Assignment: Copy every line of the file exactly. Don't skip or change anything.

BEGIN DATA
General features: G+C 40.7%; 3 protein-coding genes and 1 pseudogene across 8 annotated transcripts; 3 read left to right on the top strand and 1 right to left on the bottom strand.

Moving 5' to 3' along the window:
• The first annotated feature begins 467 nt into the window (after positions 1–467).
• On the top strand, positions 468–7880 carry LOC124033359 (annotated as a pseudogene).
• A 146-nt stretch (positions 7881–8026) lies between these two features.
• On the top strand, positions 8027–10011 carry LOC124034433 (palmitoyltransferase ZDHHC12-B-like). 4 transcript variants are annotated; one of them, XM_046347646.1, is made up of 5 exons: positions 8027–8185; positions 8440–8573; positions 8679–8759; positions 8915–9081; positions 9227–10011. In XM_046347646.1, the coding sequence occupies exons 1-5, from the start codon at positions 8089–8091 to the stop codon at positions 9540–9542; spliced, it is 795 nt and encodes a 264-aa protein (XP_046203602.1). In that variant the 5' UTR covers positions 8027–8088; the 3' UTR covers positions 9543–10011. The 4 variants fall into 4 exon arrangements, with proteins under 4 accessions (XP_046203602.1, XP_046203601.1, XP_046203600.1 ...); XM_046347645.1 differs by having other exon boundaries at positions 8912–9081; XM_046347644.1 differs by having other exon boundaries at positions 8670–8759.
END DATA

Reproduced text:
General features: G+C 40.7%; 3 protein-coding genes and 1 pseudogene across 8 annotated transcripts; 3 read left to right on the top strand and 1 right to left on the bottom strand.

Moving 5' to 3' along the window:
• The first annotated feature begins 467 nt into the window (after positions 1–467).
• On the top strand, positions 468–7880 carry LOC124033359 (annotated as a pseudogene).
• A 146-nt stretch (positions 7881–8026) lies between these two features.
• On the top strand, positions 8027–10011 carry LOC124034433 (palmitoyltransferase ZDHHC12-B-like). 4 transcript variants are annotated; one of them, XM_046347646.1, is made up of 5 exons: positions 8027–8185; positions 8440–8573; positions 8679–8759; positions 8915–9081; positions 9227–10011. In XM_046347646.1, the coding sequence occupies exons 1-5, from the start codon at positions 8089–8091 to the stop codon at positions 9540–9542; spliced, it is 795 nt and encodes a 264-aa protein (XP_046203602.1). In that variant the 5' UTR covers positions 8027–8088; the 3' UTR covers positions 9543–10011. The 4 variants fall into 4 exon arrangements, with proteins under 4 accessions (XP_046203602.1, XP_046203601.1, XP_046203600.1 ...); XM_046347645.1 differs by having other exon boundaries at positions 8912–9081; XM_046347644.1 differs by having other exon boundaries at positions 8670–8759.